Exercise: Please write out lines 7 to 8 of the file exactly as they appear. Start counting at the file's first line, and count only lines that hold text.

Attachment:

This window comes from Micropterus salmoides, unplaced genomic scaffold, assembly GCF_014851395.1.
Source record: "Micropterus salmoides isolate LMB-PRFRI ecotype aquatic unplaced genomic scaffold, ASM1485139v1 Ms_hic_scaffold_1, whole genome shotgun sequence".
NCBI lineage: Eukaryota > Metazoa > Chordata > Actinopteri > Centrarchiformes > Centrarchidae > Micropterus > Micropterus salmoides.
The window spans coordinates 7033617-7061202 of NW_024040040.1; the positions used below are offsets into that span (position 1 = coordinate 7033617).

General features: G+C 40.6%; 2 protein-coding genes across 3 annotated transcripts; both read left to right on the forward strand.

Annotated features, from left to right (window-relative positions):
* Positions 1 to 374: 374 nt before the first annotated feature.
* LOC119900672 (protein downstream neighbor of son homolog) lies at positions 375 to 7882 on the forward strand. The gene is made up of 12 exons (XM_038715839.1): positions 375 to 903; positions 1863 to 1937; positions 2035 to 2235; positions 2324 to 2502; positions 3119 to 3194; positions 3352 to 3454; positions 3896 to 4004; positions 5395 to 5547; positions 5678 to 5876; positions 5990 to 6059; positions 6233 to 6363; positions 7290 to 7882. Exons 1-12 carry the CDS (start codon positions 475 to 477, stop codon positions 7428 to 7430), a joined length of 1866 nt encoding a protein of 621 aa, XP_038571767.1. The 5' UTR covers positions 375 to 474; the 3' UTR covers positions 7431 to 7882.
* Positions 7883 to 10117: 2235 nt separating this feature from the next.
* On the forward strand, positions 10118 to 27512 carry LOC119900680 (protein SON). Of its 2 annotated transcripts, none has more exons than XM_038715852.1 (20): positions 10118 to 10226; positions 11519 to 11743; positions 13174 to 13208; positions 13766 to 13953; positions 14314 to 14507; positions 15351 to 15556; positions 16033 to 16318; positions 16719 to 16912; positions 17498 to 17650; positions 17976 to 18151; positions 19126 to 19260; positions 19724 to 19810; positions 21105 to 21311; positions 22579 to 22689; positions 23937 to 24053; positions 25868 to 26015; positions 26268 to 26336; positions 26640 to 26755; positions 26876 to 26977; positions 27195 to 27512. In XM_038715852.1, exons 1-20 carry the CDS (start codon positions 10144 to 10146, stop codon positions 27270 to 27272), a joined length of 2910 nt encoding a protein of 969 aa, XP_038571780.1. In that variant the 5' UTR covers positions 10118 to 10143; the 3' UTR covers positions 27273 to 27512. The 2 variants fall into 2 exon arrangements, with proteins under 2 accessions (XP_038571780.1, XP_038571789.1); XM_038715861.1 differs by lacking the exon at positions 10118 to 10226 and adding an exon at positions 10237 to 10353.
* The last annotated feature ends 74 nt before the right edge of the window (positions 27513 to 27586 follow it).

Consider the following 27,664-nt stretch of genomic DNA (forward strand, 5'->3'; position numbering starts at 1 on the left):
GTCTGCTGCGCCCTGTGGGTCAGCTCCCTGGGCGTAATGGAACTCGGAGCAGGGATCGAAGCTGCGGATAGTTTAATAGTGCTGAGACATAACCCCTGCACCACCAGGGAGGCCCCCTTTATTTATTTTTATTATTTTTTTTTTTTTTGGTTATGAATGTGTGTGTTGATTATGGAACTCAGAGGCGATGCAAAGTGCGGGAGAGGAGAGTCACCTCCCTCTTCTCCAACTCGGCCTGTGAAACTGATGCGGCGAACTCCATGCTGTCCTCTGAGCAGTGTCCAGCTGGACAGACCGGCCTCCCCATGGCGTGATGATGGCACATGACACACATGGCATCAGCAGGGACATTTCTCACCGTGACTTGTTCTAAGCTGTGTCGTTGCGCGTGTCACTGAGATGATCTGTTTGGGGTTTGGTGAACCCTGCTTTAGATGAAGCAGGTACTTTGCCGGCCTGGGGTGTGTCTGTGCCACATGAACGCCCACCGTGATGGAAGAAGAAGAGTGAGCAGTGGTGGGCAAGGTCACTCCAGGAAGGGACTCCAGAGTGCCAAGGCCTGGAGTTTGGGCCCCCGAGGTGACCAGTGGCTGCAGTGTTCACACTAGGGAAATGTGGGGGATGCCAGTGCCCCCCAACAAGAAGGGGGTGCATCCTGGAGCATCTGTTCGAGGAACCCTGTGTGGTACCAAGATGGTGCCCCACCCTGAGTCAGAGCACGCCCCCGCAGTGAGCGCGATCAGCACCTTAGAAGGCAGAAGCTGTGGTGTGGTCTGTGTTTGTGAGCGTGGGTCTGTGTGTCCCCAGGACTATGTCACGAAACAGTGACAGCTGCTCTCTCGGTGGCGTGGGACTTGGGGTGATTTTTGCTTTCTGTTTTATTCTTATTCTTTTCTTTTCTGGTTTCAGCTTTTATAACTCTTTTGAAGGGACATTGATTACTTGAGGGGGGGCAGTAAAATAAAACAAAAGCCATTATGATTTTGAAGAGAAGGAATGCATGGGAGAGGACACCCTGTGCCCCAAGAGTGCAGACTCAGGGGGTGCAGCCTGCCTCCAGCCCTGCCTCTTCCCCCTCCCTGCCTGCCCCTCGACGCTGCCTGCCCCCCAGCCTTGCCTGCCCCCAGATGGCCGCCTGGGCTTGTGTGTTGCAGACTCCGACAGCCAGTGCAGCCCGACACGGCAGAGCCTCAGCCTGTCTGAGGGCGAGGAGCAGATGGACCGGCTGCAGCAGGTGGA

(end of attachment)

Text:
* Positions 1 to 374: 374 nt before the first annotated feature.
* LOC119900672 (protein downstream neighbor of son homolog) lies at positions 375 to 7882 on the forward strand. The gene is made up of 12 exons (XM_038715839.1): positions 375 to 903; positions 1863 to 1937; positions 2035 to 2235; positions 2324 to 2502; positions 3119 to 3194; positions 3352 to 3454; positions 3896 to 4004; positions 5395 to 5547; positions 5678 to 5876; positions 5990 to 6059; positions 6233 to 6363; positions 7290 to 7882. Exons 1-12 carry the CDS (start codon positions 475 to 477, stop codon positions 7428 to 7430), a joined length of 1866 nt encoding a protein of 621 aa, XP_038571767.1. The 5' UTR covers positions 375 to 474; the 3' UTR covers positions 7431 to 7882.